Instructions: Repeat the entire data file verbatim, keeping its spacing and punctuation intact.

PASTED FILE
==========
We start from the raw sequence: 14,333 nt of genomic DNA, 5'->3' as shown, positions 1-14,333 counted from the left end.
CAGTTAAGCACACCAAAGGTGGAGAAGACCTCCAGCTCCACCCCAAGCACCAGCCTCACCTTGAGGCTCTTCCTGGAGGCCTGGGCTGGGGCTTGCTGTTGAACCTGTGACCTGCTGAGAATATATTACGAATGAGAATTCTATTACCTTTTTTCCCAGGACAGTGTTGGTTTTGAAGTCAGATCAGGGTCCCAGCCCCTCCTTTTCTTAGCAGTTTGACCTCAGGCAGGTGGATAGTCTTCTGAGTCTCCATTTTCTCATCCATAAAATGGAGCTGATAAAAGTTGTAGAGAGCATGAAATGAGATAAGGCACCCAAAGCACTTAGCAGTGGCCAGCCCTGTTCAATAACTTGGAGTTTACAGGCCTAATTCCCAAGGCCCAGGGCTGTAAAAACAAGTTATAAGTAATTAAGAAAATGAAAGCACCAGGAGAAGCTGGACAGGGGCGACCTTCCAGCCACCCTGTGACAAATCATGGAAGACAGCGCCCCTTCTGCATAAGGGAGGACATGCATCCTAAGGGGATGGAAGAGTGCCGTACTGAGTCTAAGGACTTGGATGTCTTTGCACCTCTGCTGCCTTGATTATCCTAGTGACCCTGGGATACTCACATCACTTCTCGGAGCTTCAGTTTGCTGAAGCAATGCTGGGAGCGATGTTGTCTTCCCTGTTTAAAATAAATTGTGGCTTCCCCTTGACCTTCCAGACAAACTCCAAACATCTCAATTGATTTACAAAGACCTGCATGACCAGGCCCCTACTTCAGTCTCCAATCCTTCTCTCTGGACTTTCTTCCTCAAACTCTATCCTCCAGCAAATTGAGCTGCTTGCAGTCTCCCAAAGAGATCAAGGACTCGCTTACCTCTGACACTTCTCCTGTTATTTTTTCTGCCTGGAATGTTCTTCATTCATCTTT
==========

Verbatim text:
We start from the raw sequence: 14,333 nt of genomic DNA, 5'->3' as shown, positions 1-14,333 counted from the left end.
CAGTTAAGCACACCAAAGGTGGAGAAGACCTCCAGCTCCACCCCAAGCACCAGCCTCACCTTGAGGCTCTTCCTGGAGGCCTGGGCTGGGGCTTGCTGTTGAACCTGTGACCTGCTGAGAATATATTACGAATGAGAATTCTATTACCTTTTTTCCCAGGACAGTGTTGGTTTTGAAGTCAGATCAGGGTCCCAGCCCCTCCTTTTCTTAGCAGTTTGACCTCAGGCAGGTGGATAGTCTTCTGAGTCTCCATTTTCTCATCCATAAAATGGAGCTGATAAAAGTTGTAGAGAGCATGAAATGAGATAAGGCACCCAAAGCACTTAGCAGTGGCCAGCCCTGTTCAATAACTTGGAGTTTACAGGCCTAATTCCCAAGGCCCAGGGCTGTAAAAACAAGTTATAAGTAATTAAGAAAATGAAAGCACCAGGAGAAGCTGGACAGGGGCGACCTTCCAGCCACCCTGTGACAAATCATGGAAGACAGCGCCCCTTCTGCATAAGGGAGGACATGCATCCTAAGGGGATGGAAGAGTGCCGTACTGAGTCTAAGGACTTGGATGTCTTTGCACCTCTGCTGCCTTGATTATCCTAGTGACCCTGGGATACTCACATCACTTCTCGGAGCTTCAGTTTGCTGAAGCAATGCTGGGAGCGATGTTGTCTTCCCTGTTTAAAATAAATTGTGGCTTCCCCTTGACCTTCCAGACAAACTCCAAACATCTCAATTGATTTACAAAGACCTGCATGACCAGGCCCCTACTTCAGTCTCCAATCCTTCTCTCTGGACTTTCTTCCTCAAACTCTATCCTCCAGCAAATTGAGCTGCTTGCAGTCTCCCAAAGAGATCAAGGACTCGCTTACCTCTGACACTTCTCCTGTTATTTTTTCTGCCTGGAATGTTCTTCATTCATCTTT